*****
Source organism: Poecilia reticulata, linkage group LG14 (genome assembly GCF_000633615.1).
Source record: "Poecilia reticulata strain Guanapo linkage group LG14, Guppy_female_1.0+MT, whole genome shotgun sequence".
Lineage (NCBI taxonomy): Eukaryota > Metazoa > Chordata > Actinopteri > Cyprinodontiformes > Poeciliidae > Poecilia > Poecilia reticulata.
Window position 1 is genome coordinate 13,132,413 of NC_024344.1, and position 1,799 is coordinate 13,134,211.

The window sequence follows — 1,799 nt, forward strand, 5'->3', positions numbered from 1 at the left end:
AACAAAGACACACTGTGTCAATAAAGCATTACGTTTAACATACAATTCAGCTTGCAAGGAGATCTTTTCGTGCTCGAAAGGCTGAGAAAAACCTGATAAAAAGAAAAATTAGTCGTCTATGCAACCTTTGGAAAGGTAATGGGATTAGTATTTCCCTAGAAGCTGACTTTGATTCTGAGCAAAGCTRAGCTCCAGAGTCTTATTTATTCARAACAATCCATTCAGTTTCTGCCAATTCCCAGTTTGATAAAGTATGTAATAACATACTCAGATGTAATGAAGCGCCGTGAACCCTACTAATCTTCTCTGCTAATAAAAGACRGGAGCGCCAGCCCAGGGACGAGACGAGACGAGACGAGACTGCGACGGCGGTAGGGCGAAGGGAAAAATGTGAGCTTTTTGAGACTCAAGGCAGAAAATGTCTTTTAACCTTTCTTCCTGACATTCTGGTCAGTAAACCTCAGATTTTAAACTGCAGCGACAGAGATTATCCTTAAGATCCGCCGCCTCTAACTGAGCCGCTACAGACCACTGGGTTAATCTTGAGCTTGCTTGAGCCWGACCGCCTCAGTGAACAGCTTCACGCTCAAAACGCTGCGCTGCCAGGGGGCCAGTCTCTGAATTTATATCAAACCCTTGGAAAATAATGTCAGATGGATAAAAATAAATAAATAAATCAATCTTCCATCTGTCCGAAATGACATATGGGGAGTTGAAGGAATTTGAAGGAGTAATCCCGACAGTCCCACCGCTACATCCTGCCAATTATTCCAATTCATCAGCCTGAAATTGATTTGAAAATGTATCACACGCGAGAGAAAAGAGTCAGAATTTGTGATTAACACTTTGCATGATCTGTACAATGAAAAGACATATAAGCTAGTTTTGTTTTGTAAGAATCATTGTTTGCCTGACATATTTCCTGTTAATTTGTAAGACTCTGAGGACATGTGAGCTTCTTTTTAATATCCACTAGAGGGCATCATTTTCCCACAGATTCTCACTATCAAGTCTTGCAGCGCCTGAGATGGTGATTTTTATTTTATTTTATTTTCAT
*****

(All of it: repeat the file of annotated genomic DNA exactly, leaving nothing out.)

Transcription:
Source organism: Poecilia reticulata, linkage group LG14 (genome assembly GCF_000633615.1).
Source record: "Poecilia reticulata strain Guanapo linkage group LG14, Guppy_female_1.0+MT, whole genome shotgun sequence".
Lineage (NCBI taxonomy): Eukaryota > Metazoa > Chordata > Actinopteri > Cyprinodontiformes > Poeciliidae > Poecilia > Poecilia reticulata.
Window position 1 is genome coordinate 13,132,413 of NC_024344.1, and position 1,799 is coordinate 13,134,211.

The window sequence follows — 1,799 nt, forward strand, 5'->3', positions numbered from 1 at the left end:
AACAAAGACACACTGTGTCAATAAAGCATTACGTTTAACATACAATTCAGCTTGCAAGGAGATCTTTTCGTGCTCGAAAGGCTGAGAAAAACCTGATAAAAAGAAAAATTAGTCGTCTATGCAACCTTTGGAAAGGTAATGGGATTAGTATTTCCCTAGAAGCTGACTTTGATTCTGAGCAAAGCTRAGCTCCAGAGTCTTATTTATTCARAACAATCCATTCAGTTTCTGCCAATTCCCAGTTTGATAAAGTATGTAATAACATACTCAGATGTAATGAAGCGCCGTGAACCCTACTAATCTTCTCTGCTAATAAAAGACRGGAGCGCCAGCCCAGGGACGAGACGAGACGAGACGAGACTGCGACGGCGGTAGGGCGAAGGGAAAAATGTGAGCTTTTTGAGACTCAAGGCAGAAAATGTCTTTTAACCTTTCTTCCTGACATTCTGGTCAGTAAACCTCAGATTTTAAACTGCAGCGACAGAGATTATCCTTAAGATCCGCCGCCTCTAACTGAGCCGCTACAGACCACTGGGTTAATCTTGAGCTTGCTTGAGCCWGACCGCCTCAGTGAACAGCTTCACGCTCAAAACGCTGCGCTGCCAGGGGGCCAGTCTCTGAATTTATATCAAACCCTTGGAAAATAATGTCAGATGGATAAAAATAAATAAATAAATCAATCTTCCATCTGTCCGAAATGACATATGGGGAGTTGAAGGAATTTGAAGGAGTAATCCCGACAGTCCCACCGCTACATCCTGCCAATTATTCCAATTCATCAGCCTGAAATTGATTTGAAAATGTATCACACGCGAGAGAAAAGAGTCAGAATTTGTGATTAACACTTTGCATGATCTGTACAATGAAAAGACATATAAGCTAGTTTTGTTTTGTAAGAATCATTGTTTGCCTGACATATTTCCTGTTAATTTGTAAGACTCTGAGGACATGTGAGCTTCTTTTTAATATCCACTAGAGGGCATCATTTTCCCACAGATTCTCACTATCAAGTCTTGCAGCGCCTGAGATGGTGATTTTTATTTTATTTTATTTTCAT